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St Augustine Grass

St. Augustine Grass or Buffalo Grass (Stenotaphrum secundatum) (also known as Charleston Grass in South Carolina) is a warm season lawn grass that is popular for use intropical and subtropical regions. It is a medium to high maintenance grass that forms a thick, carpetlike lawn, crowding out most weeds and other grasses.

Annual Maintenance Schedule

March Through May

Mowing: St. Augustinegrass performs best when mowed between 2 and 4 inches depending on the cultivar. The normal growth cultivars like Raleigh should be mowed between 3 and 4 inches, while the semi-dwarf growth habit cultivars such as Palmetto and Mercedes can be mowed between 2 and 3 inches. Begin mowing as soon as the lawn turns green in spring. Always leave the clippings on the lawn in a practice called ‘grass-cycling’. If prolonged rain or other factors prevent frequent mowing and clippings begin to clump, they can be collected and used as mulch. Never remove more than ⅓ of the leaf tissue in any single mowing. For more information on mowing lawns refer to HGIC 1205, Mowing Lawns.

Fertilizing: St. Augustinegrass performs best when fertilized with 2 to 4 pounds of nitrogen (N) per 1,000 square feet per year depending on location, health of lawn, soil type, and many other factors. In spring, apply ½ to 1 pound of N per 1,000 square feet several weeks after the last expected frost. Submit a soil sample to determine nutrient and lime requirements. In the absence of a soil test, use a complete (N-P-K) turf-grade fertilizer with a 4-1-2 ratio such as 16-4-8. Apply lime if suggested.

To determine the amount of product needed to apply ½ pound of N per 1,000 square feet, divide 50 by the first number in the fertilizer ratio. For example, for a 16-4-8 fertilizer, divide 50 by 16. The result is 3.125 pounds of product per 1,000 square feet: 50/16 = 3.125 pounds of 16-4-8 per 1,000 sq. ft. For more information on fertilizing lawns refer to HGIC 1201, Fertilizing Lawns.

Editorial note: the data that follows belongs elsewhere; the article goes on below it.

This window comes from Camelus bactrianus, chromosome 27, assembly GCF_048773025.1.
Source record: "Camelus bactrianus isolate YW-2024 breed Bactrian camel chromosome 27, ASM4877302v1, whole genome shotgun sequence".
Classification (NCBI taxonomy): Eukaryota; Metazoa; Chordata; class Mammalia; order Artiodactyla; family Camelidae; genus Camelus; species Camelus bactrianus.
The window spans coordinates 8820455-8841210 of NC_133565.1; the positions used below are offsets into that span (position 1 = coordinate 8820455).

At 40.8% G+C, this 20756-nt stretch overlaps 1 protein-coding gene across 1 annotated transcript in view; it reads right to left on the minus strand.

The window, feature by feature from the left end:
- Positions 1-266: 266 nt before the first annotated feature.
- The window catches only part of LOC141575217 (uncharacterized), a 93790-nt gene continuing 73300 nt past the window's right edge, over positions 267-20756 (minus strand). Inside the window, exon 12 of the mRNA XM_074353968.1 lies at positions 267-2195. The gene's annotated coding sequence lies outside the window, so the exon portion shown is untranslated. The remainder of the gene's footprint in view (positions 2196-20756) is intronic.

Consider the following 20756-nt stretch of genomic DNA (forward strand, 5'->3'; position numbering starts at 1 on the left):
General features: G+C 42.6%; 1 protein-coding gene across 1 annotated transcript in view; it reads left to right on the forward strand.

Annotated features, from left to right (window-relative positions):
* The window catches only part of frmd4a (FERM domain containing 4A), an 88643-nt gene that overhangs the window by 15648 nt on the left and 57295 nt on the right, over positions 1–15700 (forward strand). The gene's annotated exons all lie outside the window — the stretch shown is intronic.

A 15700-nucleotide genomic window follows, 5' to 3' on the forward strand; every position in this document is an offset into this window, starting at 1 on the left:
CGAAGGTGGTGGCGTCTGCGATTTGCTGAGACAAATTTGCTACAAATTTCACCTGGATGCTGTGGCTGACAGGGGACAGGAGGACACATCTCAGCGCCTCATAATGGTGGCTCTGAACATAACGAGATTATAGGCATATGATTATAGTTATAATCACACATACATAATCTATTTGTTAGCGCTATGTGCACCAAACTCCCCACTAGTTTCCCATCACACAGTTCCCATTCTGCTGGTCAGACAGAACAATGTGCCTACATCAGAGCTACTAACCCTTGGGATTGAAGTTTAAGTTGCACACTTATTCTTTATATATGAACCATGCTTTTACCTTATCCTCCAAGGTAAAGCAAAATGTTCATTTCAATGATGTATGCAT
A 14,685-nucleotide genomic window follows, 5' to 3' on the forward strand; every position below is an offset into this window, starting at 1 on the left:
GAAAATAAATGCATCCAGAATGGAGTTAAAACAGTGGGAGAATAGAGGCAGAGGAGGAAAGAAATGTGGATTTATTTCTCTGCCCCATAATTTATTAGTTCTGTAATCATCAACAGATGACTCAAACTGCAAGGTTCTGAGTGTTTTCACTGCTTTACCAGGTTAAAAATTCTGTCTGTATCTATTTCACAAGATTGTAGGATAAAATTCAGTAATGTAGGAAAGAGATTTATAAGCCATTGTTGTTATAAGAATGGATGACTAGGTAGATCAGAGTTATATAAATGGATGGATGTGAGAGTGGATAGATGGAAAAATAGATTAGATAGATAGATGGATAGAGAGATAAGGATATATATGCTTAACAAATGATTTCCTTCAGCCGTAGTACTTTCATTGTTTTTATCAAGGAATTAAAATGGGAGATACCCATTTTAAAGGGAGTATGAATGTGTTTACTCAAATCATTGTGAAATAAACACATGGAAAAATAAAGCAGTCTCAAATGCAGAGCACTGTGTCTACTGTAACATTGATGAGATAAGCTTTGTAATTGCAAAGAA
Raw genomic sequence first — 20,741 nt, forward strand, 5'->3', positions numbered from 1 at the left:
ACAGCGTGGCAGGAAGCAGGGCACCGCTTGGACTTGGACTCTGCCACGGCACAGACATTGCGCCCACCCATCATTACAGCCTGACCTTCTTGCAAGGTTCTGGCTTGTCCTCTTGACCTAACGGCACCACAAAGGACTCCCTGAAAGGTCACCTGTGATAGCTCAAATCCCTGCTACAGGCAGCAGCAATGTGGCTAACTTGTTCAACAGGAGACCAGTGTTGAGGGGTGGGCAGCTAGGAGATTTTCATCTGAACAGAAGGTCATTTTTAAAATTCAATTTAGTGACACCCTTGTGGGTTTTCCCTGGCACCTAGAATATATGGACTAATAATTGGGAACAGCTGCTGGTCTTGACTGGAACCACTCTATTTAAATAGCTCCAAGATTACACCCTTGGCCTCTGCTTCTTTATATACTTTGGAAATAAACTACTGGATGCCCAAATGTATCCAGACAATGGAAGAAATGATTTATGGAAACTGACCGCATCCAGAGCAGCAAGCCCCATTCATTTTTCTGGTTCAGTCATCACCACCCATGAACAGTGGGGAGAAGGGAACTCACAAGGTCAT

Irrigation: As a general rule, irrigate when 30 to 50% of the lawn shows sign of wilt. Probe with a screwdriver to ensure the top 4 to 6 inches of soil are moist following irrigation. Do not irrigate again until the lawn shows sign of wilt. In general, St. Augustinegrass needs a total weekly application of about 1 inch of water. Sandy soils often require more frequent watering, for example, ¾-inch of water every third or fourth day. For more information on watering lawns refer to HGIC 1207, Watering Lawns.

Weed Control: Apply preemergence herbicides to control summer annual weeds when forsythia or redbuds are in full bloom. Apply postemergence herbicides in May as needed to control summer annual and perennial broadleaf weeds. Be sure that the product is labeled for use on St. Augustinegrass. Apply postemergence herbicides when weeds are present, and at least three weeks after the lawn greens up. For more information on weed control refer to HGIC 2310, Managing Weeds in Warm Season Lawns.

Thatch Removal: Vertically mow in May to remove the thatch after the lawn becomes green and is actively growing, but only if the thatch is more than ½-inch thick. A 3-inch spacing between the blades is best for St. Augustinegrass. After dethatching, irrigate with ¾ to 1 inch of water. Fertilize with 1 pound of N per 1,000 square feet if the lawn has not already received a spring fertilization.

Renovation: Replant large bare areas using sod or sprigs (3 to 5 bushels per 1,000 square feet).

 
June Through August